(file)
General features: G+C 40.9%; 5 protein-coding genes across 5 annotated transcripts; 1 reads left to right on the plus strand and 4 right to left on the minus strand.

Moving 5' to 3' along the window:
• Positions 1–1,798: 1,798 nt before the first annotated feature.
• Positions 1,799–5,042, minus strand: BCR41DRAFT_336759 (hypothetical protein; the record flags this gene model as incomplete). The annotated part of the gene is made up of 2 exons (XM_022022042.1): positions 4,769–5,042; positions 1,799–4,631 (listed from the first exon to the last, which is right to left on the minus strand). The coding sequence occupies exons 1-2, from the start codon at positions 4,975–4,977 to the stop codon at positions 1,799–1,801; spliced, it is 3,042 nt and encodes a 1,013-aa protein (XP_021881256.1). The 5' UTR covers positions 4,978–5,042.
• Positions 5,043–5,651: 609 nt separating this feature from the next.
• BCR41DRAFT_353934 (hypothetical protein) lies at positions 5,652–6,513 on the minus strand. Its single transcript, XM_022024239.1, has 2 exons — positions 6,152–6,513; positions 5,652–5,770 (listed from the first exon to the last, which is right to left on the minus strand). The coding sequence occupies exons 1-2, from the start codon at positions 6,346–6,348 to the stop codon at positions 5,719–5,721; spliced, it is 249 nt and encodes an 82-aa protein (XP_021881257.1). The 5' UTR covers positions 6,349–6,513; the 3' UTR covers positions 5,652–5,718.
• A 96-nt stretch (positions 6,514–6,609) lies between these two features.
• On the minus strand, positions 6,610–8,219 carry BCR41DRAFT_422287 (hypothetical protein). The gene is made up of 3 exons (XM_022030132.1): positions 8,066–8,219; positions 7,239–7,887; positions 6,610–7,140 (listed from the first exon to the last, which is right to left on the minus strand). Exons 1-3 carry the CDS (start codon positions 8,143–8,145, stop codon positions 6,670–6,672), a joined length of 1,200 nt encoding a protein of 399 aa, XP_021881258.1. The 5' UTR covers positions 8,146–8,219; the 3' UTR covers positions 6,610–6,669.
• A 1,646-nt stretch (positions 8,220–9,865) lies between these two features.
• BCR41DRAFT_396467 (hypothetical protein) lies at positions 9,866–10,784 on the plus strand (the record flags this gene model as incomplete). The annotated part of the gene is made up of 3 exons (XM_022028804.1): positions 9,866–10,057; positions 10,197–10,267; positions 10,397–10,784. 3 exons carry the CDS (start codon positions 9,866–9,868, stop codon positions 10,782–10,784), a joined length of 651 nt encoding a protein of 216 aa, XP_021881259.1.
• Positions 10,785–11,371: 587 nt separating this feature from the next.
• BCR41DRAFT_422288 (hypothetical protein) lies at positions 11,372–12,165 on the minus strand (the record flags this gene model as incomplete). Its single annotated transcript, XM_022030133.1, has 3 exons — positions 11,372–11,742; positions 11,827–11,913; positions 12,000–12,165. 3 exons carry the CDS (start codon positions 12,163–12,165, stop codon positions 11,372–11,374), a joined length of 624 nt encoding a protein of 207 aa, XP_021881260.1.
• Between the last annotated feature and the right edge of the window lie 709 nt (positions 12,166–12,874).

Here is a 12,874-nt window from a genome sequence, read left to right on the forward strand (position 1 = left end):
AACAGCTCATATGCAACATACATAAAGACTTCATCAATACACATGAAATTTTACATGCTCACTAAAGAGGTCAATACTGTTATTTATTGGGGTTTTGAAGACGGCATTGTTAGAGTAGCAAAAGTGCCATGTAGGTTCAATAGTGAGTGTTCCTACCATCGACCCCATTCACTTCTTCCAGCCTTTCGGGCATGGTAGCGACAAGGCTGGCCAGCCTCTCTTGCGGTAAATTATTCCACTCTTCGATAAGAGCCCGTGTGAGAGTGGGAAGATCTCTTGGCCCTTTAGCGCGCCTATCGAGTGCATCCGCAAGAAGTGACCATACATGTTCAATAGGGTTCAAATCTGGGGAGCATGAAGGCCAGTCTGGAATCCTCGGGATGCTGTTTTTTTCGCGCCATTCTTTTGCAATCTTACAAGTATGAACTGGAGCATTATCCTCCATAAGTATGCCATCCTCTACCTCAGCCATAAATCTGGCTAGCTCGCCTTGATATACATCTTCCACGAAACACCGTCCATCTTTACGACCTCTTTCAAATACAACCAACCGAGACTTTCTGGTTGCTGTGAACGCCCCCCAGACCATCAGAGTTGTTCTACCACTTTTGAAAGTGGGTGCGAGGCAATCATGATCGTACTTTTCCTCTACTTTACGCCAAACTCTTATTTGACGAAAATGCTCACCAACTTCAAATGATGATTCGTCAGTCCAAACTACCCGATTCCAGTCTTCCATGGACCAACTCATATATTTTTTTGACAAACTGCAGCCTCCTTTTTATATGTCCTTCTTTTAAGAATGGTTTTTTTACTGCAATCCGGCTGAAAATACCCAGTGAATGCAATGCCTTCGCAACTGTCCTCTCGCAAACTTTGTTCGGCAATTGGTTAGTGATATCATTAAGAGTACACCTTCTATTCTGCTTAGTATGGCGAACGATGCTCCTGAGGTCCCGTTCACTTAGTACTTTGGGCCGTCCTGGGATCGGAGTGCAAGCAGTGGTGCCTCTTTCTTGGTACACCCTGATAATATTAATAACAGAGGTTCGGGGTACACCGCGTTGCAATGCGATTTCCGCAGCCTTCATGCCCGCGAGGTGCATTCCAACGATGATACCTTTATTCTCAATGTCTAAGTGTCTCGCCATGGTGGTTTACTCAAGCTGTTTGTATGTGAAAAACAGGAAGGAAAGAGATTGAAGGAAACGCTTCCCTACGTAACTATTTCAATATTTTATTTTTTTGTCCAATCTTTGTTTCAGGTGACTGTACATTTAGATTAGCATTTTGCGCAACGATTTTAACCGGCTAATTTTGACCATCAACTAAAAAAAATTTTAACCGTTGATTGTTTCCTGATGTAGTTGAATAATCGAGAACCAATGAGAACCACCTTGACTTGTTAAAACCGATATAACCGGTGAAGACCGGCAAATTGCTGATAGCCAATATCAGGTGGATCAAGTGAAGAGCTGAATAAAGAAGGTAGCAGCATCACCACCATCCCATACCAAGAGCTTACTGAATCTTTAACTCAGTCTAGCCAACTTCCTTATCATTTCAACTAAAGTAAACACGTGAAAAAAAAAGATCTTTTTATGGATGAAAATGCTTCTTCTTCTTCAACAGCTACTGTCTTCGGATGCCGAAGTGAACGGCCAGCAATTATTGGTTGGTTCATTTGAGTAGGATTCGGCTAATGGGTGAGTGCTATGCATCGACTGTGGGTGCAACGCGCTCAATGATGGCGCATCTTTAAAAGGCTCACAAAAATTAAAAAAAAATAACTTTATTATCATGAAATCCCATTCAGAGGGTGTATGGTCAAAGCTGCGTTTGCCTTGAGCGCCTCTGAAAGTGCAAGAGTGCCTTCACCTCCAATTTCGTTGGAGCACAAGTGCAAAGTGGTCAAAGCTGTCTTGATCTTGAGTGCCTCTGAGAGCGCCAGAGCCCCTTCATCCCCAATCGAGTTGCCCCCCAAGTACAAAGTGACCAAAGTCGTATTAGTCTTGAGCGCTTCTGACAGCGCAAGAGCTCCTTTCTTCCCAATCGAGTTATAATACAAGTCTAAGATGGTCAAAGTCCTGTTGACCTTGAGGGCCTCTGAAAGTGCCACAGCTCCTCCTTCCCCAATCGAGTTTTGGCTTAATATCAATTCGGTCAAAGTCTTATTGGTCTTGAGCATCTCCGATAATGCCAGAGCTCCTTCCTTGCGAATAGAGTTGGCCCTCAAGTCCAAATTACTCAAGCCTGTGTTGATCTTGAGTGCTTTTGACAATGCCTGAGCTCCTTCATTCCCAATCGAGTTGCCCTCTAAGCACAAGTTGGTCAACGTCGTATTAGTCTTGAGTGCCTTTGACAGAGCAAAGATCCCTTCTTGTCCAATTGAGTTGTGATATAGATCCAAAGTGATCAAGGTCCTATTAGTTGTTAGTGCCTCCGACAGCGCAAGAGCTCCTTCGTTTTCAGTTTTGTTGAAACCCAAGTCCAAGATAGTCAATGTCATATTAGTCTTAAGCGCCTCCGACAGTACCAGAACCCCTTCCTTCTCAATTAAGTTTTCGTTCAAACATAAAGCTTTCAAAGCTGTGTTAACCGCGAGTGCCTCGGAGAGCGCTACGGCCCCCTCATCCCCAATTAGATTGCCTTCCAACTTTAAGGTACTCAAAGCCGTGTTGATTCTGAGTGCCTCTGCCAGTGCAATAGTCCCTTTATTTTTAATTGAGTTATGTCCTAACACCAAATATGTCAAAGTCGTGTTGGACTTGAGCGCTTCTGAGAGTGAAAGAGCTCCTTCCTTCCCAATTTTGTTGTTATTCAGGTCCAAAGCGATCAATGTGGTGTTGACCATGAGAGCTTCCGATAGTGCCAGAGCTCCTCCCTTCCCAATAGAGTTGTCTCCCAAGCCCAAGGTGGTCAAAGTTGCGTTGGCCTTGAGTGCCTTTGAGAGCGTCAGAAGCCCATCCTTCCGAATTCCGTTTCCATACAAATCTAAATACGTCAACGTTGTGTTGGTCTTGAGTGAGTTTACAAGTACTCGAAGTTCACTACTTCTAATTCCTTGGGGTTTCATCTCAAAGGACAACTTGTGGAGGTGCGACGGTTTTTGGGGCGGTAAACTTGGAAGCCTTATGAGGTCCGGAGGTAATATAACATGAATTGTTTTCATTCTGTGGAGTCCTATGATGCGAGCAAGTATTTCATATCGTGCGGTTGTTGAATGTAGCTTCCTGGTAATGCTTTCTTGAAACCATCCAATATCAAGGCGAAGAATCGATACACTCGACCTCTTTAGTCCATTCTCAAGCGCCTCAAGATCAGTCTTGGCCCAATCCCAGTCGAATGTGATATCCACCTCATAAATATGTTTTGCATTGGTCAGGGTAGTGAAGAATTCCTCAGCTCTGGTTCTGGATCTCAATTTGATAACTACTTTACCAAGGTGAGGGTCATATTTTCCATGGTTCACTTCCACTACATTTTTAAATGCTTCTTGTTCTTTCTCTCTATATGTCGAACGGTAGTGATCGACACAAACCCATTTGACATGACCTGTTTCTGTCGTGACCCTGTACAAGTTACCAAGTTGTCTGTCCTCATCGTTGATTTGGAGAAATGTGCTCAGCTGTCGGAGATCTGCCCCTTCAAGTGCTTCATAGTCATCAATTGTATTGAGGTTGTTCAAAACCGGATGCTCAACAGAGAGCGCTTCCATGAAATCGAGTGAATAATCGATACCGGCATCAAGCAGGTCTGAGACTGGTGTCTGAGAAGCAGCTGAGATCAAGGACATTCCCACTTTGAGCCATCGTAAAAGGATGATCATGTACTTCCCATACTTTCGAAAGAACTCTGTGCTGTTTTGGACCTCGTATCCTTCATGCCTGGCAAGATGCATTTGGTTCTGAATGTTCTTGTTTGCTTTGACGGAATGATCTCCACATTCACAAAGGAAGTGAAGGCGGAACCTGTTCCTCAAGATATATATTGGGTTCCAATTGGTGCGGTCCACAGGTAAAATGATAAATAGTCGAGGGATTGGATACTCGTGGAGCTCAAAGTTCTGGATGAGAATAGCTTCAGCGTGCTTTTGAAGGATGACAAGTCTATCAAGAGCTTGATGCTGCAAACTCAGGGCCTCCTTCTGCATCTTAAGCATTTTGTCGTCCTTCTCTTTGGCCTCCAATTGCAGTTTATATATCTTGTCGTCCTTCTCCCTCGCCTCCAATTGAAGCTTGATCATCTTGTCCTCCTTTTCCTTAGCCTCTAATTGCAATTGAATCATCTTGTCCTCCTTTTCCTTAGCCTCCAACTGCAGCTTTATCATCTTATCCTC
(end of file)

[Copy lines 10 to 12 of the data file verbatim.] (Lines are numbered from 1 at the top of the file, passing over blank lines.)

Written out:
• BCR41DRAFT_396467 (hypothetical protein) lies at positions 9,866–10,784 on the plus strand (the record flags this gene model as incomplete). The annotated part of the gene is made up of 3 exons (XM_022028804.1): positions 9,866–10,057; positions 10,197–10,267; positions 10,397–10,784. 3 exons carry the CDS (start codon positions 9,866–9,868, stop codon positions 10,782–10,784), a joined length of 651 nt encoding a protein of 216 aa, XP_021881259.1.
• Positions 10,785–11,371: 587 nt separating this feature from the next.
• BCR41DRAFT_422288 (hypothetical protein) lies at positions 11,372–12,165 on the minus strand (the record flags this gene model as incomplete). Its single annotated transcript, XM_022030133.1, has 3 exons — positions 11,372–11,742; positions 11,827–11,913; positions 12,000–12,165. 3 exons carry the CDS (start codon positions 12,163–12,165, stop codon positions 11,372–11,374), a joined length of 624 nt encoding a protein of 207 aa, XP_021881260.1.